Jack Aiello is a multiple myeloma survivor and patient advocate. He is involved with a number of advocacy organizations around the country, including serving on the Board of Directors for the Patient Empowerment Network. More about Jack here.

See More From The Pro-Active Myeloma Patient Toolkit

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Should You Consider a Second Opinion? Advice From a Myeloma Advocate

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Transcript:

Jack:                           

So, I’m fortunate enough to have led our Bay Area Myeloma Support Group now for about 15 years. I originally went to the Myeloma Support Group when I was first diagnosed in 1995, and I can remember it being fairly overwhelming. People would ask me questions like, “What’s your IGG level?” or “What’s your M spike?” or – “Are you thinking about doing a transplant?” and you find out there is lots to learn with Multiple Myeloma – but it comes with time.

So, in terms of being a participant in a support group, I think the great advantage you have – two advantages really, one, you get to hear experiences of other patients, as caregivers get to hear experience of caregivers as well, an, two, if it’s a good myeloma support group, like ours, we will bring in expert speakers.

They could be doctors, they could be nurse practitioners, we’ll bring sometimes people in from pharma companies to talk about to certain subjects as it relates to myeloma. So, it’s a great learning vehicle, it’s a great sharing vehicle, and I heartily recommend support groups.

So, how do I encourage folks to join a support group? I will share my own experience there. When I was diagnosed in 1995 and I was in a hospital getting chemotherapy, my first chemotherapy at that time, I remember a social worker walking into my room and she said, “I think you really should go to the Leukemia Society Support Group that meets in the hospital tonight.”

And between you and me, I really didn’t want to go. I felt like this was gonna be some type of touchy feely type meeting and I didn’t want to be involved in that, so I told her, “I don’t have leukemia, I have myeloma, so off you go.” And she persisted, and said that the Leukemia Society [The Leukemia & Lymphoma Society] was really involved in supporting all blood cancers including myeloma. And I still fought a little bit, but ultimately, I dragged my IV pole to this meeting and listened to folks. And then, it came around to one individual, a guy named Jim, who was a myeloma patient; and it was the first time I got to see someone living and breathing with the same disease that I had, and that was really important to me.

Jim introduced me to a variety of resources, which was quite limited back in 1995, but it got me on the right track to understand more about this disease, meet more patients and ultimately doctors associated with myeloma. And I don’t think a patient can go wrong going to a myeloma group, whether you are newly diagnosed or whether you’ve been in remission for several years. Share that experience of your own with a newly diagnosed patient because remember what it was like when you were diagnosed, and how overwhelming it was to be told, one,  that you have a cancer, and  two of something called myeloma which you probably never heard of.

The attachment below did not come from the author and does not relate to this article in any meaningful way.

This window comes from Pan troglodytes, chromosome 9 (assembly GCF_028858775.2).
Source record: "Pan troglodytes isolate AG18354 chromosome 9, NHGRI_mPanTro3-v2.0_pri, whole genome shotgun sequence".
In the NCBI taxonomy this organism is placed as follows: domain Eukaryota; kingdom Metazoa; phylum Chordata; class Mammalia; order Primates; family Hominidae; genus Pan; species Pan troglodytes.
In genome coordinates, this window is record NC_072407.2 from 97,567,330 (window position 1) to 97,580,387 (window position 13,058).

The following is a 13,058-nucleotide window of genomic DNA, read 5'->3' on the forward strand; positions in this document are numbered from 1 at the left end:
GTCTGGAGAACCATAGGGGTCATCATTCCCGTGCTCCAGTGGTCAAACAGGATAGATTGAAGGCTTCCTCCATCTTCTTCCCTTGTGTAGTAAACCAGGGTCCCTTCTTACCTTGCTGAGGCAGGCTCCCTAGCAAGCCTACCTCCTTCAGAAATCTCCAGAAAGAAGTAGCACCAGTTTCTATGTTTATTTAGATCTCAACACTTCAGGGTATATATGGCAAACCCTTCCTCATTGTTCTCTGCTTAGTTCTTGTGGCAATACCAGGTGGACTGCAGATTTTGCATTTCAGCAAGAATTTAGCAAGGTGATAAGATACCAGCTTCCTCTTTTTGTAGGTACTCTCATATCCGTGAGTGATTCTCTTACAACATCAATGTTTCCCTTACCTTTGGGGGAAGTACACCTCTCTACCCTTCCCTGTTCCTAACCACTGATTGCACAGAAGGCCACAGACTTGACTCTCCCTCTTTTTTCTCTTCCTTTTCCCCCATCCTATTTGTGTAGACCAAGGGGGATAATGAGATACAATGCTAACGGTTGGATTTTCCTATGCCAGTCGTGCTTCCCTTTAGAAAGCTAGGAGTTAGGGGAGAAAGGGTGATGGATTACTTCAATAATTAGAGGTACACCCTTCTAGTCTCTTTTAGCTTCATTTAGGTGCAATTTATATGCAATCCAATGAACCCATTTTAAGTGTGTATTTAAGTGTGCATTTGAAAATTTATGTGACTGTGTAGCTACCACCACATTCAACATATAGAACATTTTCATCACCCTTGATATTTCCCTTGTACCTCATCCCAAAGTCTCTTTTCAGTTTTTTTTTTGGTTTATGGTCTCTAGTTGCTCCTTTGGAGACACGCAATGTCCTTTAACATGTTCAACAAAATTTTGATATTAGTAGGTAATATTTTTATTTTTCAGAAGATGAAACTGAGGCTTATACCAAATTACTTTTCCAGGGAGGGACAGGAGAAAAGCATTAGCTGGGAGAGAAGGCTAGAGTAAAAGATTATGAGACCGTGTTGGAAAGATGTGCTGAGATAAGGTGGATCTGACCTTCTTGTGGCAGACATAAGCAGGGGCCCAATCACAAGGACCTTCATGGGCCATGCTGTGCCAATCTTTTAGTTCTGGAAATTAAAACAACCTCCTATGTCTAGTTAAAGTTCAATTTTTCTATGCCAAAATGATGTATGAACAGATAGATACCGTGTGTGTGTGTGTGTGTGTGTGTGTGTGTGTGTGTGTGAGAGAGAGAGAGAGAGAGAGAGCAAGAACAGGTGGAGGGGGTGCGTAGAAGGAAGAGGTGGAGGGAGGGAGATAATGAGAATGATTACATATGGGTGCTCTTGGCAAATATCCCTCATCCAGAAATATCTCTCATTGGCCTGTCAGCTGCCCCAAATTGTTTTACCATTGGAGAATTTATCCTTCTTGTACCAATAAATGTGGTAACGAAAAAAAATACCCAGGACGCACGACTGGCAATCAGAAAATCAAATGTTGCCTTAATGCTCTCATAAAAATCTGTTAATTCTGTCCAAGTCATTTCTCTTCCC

So, I encourage all patients to go to support group meetings, if they’re available, and you’d be surprised. There are 150 in the U.S., there are online support groups as well, there are support groups via Facebook and other Internet sites; so, I encourage you to participate as much as you can.

Should You Consider a Second Opinion? Advice from a Myeloma Advocate

Should You Consider a Second Opinion? Advice from a Myeloma Advocate from Patient Empowerment Network on Vimeo.

Jack Aiello, myeloma survivor and advocate, shares his knowledge on the importance and value of a second opinion when diagnosed with myeloma.

Jack Aiello is a multiple myeloma survivor and patient advocate. He is involved with a number of advocacy organizations around the country, including serving on the Board of Directors for the Patient Empowerment Network. More about Jack here

See More From The Pro-Active Myeloma Patient Toolkit

Related Resources

The Benefits of Seeking a Second Opinion in Myeloma

Office Visit Planner

Hesitant to Join a Support Group? Encouraging Advice from an Advocate

Transcript:

So, I’m often asked by a patient whether or not they should get a second opinion – and I’m asked in several different ways: One, they love their doctor, they don’t want to change doctors; Two, they believe that their doctor is really knowledgeable in myeloma, and they may very well be. So, what I like to let the patient know is that second opinions can be extremely valuable for a couple of reasons: One by going to a doctor who really specializes in myeloma, you might hear that that doctor agrees exactly with how your own oncologist is treating you.

And, to me, that makes me feel good. Secondly, that second-opinion doctor becomes part of your medical team; they will work with your local oncologist and offer suggestions. And I think you have the best of both worlds. You can continue to go to your oncologist and get treated, but you have that myeloma expert on your side as well. And I know that sometimes patients are worried, “Well, will it offend my local oncologist who I really like and I don’t want to hurt their feelings?” Any doctor worth their salt will really encourage you to get second opinions. They want to deal with educated patients.